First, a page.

Space-wise, it’s bigger than you think , and there’s a lot of pine flooring, exposed brick/wooden ceiling, and even a floor-to-ceiling wooden beam or two. The front section of Hill Prince is occupied by the long main bar as well as a table with a few chairs. Stairs, off-limits to patrons, are kind of mysterious (I’ve heard that some dude lives up there, unaffiliated with the bar). The next room has a long-ass drink rail, which is a nice perch if you can’t catch a spot on the nearby couch or at the bar. Currently, a DJ sets up shop there starting at 10p on Fridays and Saturdays (don’t worry, it doesn’t turn into a dance club). Back further is a small covered patio that overlooks a super-chill hipstery courtyard (strung lights, sandy surface, tables); in warm times, a mini-bar with separate menu (think a couple canned beers an $9 G&T and Dark & Stormy) has been open weekend nights. In the carriage house on the other side of the courtyard is an under-construction bar (possibly 30 seats and a more permanent DJ set-up); owner Nick Wiseman tells me that it’s on track to open in early 2018.

Hill Prince comes from Nick and his cousin David Wiseman, the folks behind the upscale Jewish deli DGS Delicatessen in Dupont and Whaley’s in Navy Yard/Capitol Riverfront (in fact, I’ve hung out with staff from both spots on multiple occasions at Hill Prince). The bar has a fairly subtle equestrian theme (other than the fake stuffed horse head), as Hill Prince is the name of the horse that won the 1950 Preakness and the building used to house horse stables. Not surprisingly, the bar hosted watch parties for the horse racing Triple Crown series in May-June (I met DC bar extraordinaire Derek Brown there watching the Belmont). During the summer, crab boils were held on select weekends, and recently the bar started serving waffle brunches on weekends (noon-4p).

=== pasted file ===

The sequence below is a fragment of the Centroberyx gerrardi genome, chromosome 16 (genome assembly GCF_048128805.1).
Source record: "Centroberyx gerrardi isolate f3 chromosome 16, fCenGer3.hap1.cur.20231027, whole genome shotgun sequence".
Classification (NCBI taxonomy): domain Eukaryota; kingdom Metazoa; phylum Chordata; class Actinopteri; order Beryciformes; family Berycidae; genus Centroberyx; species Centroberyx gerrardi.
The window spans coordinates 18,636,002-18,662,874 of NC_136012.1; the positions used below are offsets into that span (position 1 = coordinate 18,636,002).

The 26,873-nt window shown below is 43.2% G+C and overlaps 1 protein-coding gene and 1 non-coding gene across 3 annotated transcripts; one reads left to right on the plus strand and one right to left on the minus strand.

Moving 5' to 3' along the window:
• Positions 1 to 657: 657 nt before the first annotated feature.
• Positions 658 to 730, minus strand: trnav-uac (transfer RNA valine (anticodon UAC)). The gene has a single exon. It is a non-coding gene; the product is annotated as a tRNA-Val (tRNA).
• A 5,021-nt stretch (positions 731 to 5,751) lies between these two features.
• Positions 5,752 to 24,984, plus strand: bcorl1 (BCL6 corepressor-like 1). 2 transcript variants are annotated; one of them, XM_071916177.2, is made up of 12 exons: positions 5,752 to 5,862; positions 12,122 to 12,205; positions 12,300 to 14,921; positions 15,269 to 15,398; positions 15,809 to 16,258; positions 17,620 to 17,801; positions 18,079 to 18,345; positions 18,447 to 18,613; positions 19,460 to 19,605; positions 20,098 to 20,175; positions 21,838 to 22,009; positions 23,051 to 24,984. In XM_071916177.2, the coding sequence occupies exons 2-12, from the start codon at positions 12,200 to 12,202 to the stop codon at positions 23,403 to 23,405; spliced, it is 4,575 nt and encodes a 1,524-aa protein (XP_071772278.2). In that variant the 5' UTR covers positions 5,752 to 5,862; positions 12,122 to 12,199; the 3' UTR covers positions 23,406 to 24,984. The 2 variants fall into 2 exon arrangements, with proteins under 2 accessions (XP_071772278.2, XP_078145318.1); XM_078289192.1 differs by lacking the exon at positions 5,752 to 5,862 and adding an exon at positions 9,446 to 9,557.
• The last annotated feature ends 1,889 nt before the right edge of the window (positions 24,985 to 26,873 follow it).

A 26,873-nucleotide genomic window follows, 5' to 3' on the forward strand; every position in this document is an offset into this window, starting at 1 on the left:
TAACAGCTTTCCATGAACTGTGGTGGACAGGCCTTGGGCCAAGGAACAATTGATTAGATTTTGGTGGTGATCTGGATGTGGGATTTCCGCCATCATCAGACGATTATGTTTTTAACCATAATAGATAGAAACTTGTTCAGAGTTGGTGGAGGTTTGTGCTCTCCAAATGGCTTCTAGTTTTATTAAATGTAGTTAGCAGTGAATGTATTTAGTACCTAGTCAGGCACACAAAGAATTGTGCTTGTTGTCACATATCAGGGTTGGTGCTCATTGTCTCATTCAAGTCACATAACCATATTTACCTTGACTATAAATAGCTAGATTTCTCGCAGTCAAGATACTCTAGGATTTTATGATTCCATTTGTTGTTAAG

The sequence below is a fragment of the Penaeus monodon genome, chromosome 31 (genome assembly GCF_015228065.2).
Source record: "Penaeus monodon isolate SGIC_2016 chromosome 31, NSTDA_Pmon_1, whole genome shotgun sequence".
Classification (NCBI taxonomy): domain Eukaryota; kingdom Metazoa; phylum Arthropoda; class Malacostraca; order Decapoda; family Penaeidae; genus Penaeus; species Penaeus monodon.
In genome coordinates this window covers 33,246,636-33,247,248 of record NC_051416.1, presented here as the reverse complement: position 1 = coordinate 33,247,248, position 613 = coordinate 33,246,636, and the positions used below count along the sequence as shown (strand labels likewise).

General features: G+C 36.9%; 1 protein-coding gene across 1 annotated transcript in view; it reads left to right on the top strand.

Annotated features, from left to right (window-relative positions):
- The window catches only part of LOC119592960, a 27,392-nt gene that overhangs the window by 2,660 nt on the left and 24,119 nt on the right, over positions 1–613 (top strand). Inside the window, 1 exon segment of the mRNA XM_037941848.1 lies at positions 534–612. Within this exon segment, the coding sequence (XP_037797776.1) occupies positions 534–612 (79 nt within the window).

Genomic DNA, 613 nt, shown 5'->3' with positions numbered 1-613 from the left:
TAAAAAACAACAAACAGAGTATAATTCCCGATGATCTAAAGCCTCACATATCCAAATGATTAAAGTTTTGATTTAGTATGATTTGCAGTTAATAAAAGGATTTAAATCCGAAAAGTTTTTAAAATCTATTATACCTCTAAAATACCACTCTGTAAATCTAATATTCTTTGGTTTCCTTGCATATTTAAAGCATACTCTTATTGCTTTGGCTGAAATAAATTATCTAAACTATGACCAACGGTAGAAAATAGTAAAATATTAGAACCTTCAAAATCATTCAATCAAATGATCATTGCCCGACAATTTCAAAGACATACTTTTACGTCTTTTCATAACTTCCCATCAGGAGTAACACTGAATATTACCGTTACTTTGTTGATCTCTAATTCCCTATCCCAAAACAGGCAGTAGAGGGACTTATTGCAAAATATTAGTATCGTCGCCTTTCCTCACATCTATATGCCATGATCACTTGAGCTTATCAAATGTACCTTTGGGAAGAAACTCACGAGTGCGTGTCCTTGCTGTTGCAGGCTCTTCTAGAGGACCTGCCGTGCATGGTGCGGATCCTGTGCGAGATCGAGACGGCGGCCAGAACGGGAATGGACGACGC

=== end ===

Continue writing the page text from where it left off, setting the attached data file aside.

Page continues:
In full disclosure, one reason I extoll the virtues of Hill Prince to all who I encounter is that it’s less than a twenty-minute walk from my house, but I legit would love this bar even if it was in Park View. Go.

Bar at Hill Prince
Back Room at Hill Prince
View of Bar from back room
Bar at Hill Prince
Hill Prince is named after the 1950 winner of the Preakness
Hipstery Courtyard

Brass Monkey / Spaghetti Garden / Roxanne’s / Peyote Cafe Fined $30,000 & Shut Down for Month